The Baptist Joint Committee is the only faith-based agency devoted solely to religious liberty and the institutional separation of church and state. Since 1936, the BJC has continuously provided reliable leadership on church-state issues as it leads coalitions of groups striving to protect both the free exercise of religion and to defend against its establishment by government. Read more.
Baptists value religious freedom and separation of church and state because we suffered the hard lessons of history. The Baptist commitment to religious liberty is centered on our freedom to worship without efforts by the government to advance or restrain religion. God has made us all free – free to say yes, free to say no, and free to make up our own minds about our spiritual destiny. The BJC believes that a threat to anyone’s religious liberty is a threat to everyone‘s liberty. Read more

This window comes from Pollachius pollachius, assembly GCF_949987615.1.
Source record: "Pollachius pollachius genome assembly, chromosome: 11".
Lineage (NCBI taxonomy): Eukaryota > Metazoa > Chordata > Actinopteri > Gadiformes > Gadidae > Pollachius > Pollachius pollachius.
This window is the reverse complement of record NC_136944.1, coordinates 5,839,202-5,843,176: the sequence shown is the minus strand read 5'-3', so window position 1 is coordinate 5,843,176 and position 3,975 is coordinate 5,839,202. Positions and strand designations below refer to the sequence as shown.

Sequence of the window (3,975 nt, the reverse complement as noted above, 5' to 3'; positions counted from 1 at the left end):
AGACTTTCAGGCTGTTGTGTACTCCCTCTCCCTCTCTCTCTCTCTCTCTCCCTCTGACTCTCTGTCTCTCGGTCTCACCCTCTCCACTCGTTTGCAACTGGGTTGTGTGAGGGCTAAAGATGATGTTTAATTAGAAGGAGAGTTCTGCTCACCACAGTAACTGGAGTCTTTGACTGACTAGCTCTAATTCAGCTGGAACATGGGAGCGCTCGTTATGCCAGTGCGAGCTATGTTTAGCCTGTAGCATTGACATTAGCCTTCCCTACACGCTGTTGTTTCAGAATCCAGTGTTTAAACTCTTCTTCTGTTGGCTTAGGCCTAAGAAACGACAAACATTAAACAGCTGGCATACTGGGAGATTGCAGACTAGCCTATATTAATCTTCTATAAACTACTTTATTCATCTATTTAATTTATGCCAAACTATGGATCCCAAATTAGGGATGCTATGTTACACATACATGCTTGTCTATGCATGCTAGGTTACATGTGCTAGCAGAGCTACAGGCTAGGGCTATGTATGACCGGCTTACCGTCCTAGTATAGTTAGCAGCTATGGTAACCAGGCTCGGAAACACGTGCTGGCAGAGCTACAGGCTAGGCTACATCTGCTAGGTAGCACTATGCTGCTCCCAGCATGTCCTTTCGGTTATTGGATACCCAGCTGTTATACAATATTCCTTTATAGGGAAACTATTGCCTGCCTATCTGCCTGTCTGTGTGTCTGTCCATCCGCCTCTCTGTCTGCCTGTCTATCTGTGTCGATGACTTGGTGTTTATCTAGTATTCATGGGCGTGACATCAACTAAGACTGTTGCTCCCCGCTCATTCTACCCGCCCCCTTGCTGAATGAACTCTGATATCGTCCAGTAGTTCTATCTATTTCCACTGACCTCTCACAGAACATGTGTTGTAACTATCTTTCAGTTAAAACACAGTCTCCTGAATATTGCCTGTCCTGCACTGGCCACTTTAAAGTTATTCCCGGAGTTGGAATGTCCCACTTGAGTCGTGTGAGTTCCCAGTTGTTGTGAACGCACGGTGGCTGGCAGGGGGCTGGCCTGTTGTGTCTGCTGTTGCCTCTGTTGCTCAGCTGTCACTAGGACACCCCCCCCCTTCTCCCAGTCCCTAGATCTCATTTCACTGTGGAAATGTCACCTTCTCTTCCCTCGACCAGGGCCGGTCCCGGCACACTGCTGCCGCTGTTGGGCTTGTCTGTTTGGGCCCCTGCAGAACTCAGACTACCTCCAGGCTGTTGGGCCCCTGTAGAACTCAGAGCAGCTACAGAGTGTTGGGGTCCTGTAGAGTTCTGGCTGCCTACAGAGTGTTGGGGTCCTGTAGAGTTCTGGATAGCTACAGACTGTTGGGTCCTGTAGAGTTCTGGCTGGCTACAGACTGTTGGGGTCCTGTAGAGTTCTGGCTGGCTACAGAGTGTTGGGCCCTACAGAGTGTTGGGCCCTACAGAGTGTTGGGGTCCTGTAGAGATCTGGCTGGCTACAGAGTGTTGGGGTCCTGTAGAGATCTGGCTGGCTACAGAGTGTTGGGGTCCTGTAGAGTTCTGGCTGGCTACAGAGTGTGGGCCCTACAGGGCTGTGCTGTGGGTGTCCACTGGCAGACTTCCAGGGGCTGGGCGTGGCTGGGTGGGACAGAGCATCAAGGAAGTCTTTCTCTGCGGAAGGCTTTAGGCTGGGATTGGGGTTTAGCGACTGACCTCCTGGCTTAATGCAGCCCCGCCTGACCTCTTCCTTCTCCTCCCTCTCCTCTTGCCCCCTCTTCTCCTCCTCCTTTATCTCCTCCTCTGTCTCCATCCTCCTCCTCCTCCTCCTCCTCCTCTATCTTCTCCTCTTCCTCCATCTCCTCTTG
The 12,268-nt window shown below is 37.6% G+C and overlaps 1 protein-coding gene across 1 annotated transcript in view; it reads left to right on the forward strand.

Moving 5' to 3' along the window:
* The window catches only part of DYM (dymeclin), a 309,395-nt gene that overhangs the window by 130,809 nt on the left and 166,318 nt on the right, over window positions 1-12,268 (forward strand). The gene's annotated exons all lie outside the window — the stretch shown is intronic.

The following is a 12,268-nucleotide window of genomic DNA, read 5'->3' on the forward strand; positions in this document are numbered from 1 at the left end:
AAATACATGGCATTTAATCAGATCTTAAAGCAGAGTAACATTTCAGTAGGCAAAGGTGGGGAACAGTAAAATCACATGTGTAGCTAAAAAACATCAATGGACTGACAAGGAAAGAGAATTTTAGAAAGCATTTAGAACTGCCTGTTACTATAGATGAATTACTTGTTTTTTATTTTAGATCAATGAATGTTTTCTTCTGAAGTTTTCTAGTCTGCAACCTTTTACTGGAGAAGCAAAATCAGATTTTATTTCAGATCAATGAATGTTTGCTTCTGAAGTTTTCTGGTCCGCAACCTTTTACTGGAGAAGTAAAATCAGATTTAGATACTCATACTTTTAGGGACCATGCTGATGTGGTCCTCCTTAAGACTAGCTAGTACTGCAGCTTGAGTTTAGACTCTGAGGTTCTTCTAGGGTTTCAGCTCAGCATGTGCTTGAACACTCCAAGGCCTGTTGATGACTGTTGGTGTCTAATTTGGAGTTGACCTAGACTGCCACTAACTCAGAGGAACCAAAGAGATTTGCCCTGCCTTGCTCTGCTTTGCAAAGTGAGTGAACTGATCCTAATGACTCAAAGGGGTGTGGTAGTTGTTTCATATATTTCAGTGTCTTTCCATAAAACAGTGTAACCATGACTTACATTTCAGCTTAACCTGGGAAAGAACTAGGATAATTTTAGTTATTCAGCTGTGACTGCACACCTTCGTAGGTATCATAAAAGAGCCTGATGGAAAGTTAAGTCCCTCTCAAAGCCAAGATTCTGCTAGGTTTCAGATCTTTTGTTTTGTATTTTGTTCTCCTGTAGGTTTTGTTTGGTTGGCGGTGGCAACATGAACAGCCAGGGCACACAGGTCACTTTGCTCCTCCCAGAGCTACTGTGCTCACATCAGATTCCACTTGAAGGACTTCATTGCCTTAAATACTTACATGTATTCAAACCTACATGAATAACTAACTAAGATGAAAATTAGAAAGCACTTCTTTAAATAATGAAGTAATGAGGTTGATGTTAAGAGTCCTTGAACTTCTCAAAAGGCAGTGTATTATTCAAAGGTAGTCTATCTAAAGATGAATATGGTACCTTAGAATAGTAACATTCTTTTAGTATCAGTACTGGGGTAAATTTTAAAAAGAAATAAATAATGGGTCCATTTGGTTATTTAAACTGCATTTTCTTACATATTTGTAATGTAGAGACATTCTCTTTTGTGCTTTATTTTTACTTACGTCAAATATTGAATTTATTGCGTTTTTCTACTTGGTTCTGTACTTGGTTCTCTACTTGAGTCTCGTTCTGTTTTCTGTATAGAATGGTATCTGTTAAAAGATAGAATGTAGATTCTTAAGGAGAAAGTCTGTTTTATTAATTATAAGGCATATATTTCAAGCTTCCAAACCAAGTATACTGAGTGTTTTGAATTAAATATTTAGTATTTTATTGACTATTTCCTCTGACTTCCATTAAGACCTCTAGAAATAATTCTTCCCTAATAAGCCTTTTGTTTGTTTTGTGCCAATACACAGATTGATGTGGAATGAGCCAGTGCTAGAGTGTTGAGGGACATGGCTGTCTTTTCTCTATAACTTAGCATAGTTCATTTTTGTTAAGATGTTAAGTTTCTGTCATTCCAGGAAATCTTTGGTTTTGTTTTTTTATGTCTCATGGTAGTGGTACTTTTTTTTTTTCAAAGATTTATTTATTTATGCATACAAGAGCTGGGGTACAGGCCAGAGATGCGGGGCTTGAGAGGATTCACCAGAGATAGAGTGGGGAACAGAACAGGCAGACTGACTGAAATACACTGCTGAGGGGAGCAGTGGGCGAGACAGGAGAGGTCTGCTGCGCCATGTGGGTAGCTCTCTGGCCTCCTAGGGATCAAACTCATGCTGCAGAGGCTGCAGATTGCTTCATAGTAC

The separation of church and state is a shorthand metaphor for expressing a deeper truth: religious liberty is best protected when church and state are institutionally separated and neither tries to perform or interfere with the mission and work of the other. It does not require a “segregation” of religion from public life, but it serves both religion clauses in the First Amendment, insisting upon no establishment of religion and ensuring the free exercise of religion. Read more
Two years away from an election, hosting a guest speaker may not imply endorsement in a way that it will two weeks from the start of voting, when all attention on that individual revolves around their candidacy.
This week, a U.S. House Subcommittee will hold a hearing on recent charges of increased religious persecution in China.
RFRA remains an important protection for free exercise. But that doesn’t mean that those claiming their religion is burdened are automatically allowed an accommodation to circumvent the law.
When viewed in light of Justice Kennedy’s church-state legacy and ongoing conflicts, it is clear that living up to our country’s promise of religious liberty for all remains an uphill battle.
BJC Executive Director Amanda Tyler shares a learning experience she had during the summer of 2018.
We must all advocate for a more complete and inclusive understanding of religious liberty for people of all faith traditions and those who do not adhere to any religion.